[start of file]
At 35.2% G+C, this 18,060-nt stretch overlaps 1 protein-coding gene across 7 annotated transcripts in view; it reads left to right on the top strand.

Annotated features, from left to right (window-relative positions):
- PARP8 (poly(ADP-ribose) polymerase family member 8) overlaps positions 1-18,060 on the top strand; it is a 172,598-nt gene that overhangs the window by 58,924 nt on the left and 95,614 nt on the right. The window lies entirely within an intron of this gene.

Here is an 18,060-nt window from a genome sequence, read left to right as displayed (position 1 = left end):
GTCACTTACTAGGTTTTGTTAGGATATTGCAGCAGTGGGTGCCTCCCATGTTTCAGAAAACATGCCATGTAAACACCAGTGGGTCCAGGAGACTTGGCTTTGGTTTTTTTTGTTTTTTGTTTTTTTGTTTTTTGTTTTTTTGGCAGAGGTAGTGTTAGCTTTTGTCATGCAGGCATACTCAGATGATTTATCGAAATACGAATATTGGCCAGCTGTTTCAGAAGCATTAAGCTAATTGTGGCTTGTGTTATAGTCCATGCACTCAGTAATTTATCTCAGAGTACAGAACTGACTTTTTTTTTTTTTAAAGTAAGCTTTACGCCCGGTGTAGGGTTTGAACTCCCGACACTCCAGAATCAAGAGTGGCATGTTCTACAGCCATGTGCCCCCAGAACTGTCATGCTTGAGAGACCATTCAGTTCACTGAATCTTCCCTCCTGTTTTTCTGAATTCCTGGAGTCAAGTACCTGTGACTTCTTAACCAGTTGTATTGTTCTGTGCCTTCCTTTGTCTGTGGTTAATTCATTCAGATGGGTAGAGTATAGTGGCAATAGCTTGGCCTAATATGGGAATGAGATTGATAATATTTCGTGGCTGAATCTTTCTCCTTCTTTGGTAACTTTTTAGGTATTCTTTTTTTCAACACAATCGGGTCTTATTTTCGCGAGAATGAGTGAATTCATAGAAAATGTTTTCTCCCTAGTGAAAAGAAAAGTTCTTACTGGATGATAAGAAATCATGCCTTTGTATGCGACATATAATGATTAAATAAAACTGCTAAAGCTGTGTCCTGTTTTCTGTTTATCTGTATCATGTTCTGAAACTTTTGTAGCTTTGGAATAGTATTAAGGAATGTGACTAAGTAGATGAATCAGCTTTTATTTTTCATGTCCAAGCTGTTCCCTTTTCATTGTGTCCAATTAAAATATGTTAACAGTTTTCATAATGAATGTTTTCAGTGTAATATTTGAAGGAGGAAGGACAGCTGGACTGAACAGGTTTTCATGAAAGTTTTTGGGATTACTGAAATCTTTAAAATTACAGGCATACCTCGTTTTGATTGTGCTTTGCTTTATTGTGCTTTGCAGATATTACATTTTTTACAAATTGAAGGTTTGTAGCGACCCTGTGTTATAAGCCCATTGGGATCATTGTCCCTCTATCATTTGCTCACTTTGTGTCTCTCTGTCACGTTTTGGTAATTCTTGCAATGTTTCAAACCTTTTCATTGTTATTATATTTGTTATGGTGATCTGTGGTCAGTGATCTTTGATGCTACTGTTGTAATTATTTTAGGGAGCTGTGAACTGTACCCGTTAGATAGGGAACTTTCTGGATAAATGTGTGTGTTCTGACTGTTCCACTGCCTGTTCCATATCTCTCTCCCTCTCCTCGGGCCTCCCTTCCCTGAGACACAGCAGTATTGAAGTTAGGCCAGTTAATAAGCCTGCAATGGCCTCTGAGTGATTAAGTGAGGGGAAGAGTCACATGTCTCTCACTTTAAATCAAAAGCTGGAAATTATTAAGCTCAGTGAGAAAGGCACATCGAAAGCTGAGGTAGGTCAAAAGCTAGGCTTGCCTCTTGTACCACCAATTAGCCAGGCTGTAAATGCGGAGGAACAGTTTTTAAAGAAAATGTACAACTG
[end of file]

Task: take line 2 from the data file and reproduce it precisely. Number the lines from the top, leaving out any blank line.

Annotated features, from left to right (window-relative positions):